© by Meta E. Lee
Second Place - Short Story
A boulder, melded from feldspar, quartz and bands of mica, lingered beneath the dank earth. And there it waited. Without light, rainbows wombed within this mass of granite were hidden.
In the fullness of time, too long for reckoning, the earth belched the rock higher. As it vaulted upward, the bulky weight of it crushed stones and newly formed fossils. When the granite surfaced, its colors -- peach, amber and veins of pale pale blue—glistened in the sunlight.
Blizzards and torrential storms pummeled the solid mass sculpting new dimensions: First, a head emerged with hair wavy and soft as waterweeds, then a round-hipped torso with sand covered breasts and outstretched arms and legs. Rain cleansed the boulder of grit and soil. Prone and immobile the granite, now in woman’s shape, waited. Wind, gentle and persistent, coaxed it into being. And thus Woman became a living soul. Her lungs stirred and gulped air. She coughed. Puzzled and amused, Woman coughed again.
Colliding sounds bombarded the quiet: Birds called, animals grunted, thunder echoed across the plains. Somewhere water reverberated as it splashed against a rocky shore. She cocked her head and strained to listen to shifting snow and floating clouds. In another range she heard the silence of space.
Blinking, Woman saw a montage of flickering color in haloed lights. As her eyes adjusted to so much glare, she observed her surroundings: Solid ground, trees, ambling streams as well as stagnant pools.
The scent of things wafted toward her-- the fragrance of mint and flowers and the pleasing aroma of her own skin. She inhaled the musky odor of small animals and winced at their redolent droppings.
Woman turned and rolled onto her knees and crawled on all fours, as would the baby she never was. Woman pulled a wriggling grub from beneath a rock, relishing its greasy flavor and its gelatinous mass against her tongue. She reached out and yanked small berries from a bush. The berries were sweet and succulent. The leaves were bitter and she spit them on the ground. She cupped icy spring water in her hands and slurped it in a single swallow.
Woman scratched soft moss from a tree trunk and kneaded it with her fingers. Scooping withered leaves from the ground, she crumbled them between her palms, tossed the remnants upward and tried to catch them as they drifted toward her toes.
On sunny days Woman frolicked under cascading waterfalls and bathed in streams. She caught fish and ate them greedily. With sticks Woman scratched the mud and drew the animals and birds saw. She slept on a pallet of twigs and leaves.
And thus Woman passed her days.
One night a mirage of dreams woke her. She visioned another like herself. Restless and troubled, she sensed emptiness in her heart and a hollow yearning high inside the petaled loveliness between her thighs.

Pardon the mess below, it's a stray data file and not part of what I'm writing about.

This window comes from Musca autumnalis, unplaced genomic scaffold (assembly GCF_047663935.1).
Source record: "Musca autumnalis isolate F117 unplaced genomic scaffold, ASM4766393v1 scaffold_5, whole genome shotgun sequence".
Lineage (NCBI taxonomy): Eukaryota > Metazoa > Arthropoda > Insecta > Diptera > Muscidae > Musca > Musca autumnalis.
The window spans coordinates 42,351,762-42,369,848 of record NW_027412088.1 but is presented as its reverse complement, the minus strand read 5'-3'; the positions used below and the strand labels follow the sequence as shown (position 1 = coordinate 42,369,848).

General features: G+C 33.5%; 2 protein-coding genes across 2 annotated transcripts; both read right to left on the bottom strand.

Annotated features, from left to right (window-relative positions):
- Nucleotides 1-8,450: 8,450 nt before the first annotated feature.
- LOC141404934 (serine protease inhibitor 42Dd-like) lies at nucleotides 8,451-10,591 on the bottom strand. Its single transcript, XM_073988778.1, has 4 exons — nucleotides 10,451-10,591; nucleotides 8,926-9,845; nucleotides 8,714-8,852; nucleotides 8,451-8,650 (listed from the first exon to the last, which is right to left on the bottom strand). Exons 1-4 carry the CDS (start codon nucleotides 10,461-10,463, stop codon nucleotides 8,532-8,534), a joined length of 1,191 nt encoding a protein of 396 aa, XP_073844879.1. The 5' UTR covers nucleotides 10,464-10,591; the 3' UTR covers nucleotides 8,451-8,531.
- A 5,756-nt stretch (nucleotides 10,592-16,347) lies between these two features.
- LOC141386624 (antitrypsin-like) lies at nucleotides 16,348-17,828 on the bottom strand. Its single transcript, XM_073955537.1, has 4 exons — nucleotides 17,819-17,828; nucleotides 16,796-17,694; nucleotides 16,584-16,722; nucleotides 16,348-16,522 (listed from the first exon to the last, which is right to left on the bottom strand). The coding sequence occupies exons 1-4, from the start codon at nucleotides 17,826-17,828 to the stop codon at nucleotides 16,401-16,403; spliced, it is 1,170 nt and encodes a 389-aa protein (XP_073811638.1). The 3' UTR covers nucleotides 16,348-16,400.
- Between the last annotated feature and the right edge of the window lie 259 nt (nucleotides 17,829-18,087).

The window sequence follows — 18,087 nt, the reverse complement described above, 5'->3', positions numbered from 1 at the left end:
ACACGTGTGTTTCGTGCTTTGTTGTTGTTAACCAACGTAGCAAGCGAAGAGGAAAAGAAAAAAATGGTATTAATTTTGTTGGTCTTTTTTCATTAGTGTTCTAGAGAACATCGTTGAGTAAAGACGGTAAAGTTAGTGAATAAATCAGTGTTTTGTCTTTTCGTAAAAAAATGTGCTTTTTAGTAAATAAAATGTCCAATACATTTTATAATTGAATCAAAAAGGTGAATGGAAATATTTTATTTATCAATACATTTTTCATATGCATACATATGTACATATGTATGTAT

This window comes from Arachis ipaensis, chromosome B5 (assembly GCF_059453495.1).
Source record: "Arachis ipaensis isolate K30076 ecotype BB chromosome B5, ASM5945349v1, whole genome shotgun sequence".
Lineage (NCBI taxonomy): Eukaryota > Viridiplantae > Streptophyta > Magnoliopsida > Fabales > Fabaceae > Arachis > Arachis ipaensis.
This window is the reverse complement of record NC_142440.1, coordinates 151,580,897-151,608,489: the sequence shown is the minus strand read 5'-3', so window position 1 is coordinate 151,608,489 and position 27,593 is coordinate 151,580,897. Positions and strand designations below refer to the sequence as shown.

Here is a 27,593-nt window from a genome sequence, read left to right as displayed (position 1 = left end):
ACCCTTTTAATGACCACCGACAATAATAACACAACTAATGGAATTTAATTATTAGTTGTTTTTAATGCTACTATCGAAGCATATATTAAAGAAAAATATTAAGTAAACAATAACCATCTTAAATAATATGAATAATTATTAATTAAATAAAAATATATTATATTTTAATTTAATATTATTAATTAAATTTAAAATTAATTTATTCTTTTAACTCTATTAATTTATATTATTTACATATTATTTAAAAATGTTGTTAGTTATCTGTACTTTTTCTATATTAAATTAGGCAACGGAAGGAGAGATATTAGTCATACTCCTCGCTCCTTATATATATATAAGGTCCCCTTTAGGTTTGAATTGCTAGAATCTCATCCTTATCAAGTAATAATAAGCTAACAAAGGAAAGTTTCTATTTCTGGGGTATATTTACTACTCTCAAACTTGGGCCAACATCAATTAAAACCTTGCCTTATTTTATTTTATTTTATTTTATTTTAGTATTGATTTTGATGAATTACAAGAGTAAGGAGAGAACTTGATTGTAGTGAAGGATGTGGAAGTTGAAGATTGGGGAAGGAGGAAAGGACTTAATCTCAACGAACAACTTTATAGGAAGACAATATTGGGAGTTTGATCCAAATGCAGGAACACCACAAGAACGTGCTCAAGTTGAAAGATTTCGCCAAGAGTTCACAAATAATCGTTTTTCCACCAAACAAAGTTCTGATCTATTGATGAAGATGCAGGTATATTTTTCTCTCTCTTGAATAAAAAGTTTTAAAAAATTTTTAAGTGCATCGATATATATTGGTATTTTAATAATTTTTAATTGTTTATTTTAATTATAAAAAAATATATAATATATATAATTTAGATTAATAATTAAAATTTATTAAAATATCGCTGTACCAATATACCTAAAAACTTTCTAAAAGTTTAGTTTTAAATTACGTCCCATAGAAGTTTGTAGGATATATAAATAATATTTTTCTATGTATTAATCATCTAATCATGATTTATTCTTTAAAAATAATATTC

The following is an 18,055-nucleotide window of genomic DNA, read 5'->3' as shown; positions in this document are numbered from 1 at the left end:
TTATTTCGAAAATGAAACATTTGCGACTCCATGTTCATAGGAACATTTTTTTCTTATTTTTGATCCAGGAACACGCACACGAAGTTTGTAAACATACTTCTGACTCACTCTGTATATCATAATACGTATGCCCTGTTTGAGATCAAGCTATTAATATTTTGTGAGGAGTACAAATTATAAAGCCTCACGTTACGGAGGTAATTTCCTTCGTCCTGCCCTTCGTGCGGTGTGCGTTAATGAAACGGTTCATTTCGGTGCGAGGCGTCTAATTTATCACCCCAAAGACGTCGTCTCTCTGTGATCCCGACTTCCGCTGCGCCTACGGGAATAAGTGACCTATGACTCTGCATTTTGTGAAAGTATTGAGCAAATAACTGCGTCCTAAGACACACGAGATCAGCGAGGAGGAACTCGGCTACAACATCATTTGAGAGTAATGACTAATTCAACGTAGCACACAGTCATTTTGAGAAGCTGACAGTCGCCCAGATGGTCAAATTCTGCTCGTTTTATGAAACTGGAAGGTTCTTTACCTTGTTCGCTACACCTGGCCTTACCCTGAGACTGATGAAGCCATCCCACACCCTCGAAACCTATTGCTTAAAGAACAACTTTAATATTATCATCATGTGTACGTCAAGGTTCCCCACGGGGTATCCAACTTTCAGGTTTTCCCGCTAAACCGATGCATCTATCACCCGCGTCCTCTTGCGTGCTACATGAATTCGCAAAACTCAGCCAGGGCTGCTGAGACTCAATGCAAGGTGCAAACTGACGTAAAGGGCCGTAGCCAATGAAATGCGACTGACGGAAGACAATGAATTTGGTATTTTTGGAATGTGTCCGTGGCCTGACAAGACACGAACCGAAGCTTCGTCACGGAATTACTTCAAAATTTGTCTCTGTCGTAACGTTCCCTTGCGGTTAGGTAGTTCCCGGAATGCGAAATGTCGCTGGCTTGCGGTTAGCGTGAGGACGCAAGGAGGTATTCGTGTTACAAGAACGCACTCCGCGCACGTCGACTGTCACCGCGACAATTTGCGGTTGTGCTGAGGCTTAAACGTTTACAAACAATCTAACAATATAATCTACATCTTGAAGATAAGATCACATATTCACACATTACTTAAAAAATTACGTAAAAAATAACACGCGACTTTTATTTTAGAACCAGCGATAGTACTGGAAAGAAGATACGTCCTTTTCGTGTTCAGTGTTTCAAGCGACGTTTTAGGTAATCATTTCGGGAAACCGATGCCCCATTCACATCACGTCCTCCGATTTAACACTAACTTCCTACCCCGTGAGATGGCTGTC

For days and weeks Woman trudged in search of another like herself. She climbed hills of grass and banks of snow, rarely stopping for rest or food. Her feet were sore and blistered from wandering, her skin parched and cracked. At last Woman came to a place covered with dry earth and stones. Storms of whistling sand and gritty dust enveloped her, she stumbled and fell exhausted on the ground.
For days she slept a dreamless sleep. Upon awakening, Woman discovered a flat rock at her side. The rock resembled her! Her heart began to race. She laughed for the first time ever. Woman ran her hands across the rock’s cold smoothness. Crouching beside it she held the stone head in her strong hands and pressed her lips against its opened mouth forcing her breath inside. Her joyful tears flooded the closed sockets of its eyes. Woman bellowed raucous sounds into its ears. With flattened palms she patted its arms and legs. Although its chest was nippled, it lacked the fullness of her own breasts. Her fingers trailed across the curious mound below its flat navelless belly. Woman stabbed her wrist with a thorn and squirted her blood inside its opened mouth. Its color remained the color of ash.
Standing now, Woman kicked the rock. Her breathing was short and rapid. Woman stomped upon the inert form until her toes bled. With a heavy boulder held high she aimed toward the head. She prepared to hurl it but stopped mid-air as the granite figure began to stir. First a whimper then a groan.
Man turned and rolled onto his knees and crawled on all fours, as would the baby he never was. Woman hoisted him to his feet. Thus Man, made of Woman’s blood and breath and tears, became a living soul.
They trekked over hills of grass and mounds of snow, rarely stopping for rest or food. At last they came to a verdant oasis that stretched further than their eyes could see. They were surrounded by a garden with rolling hills, scampering hare, clear lakes teeming with fish, and bushes bursting with sweet berries.
In the midst of this lush perfection stood a tree, its branches heavy with enticing fruit.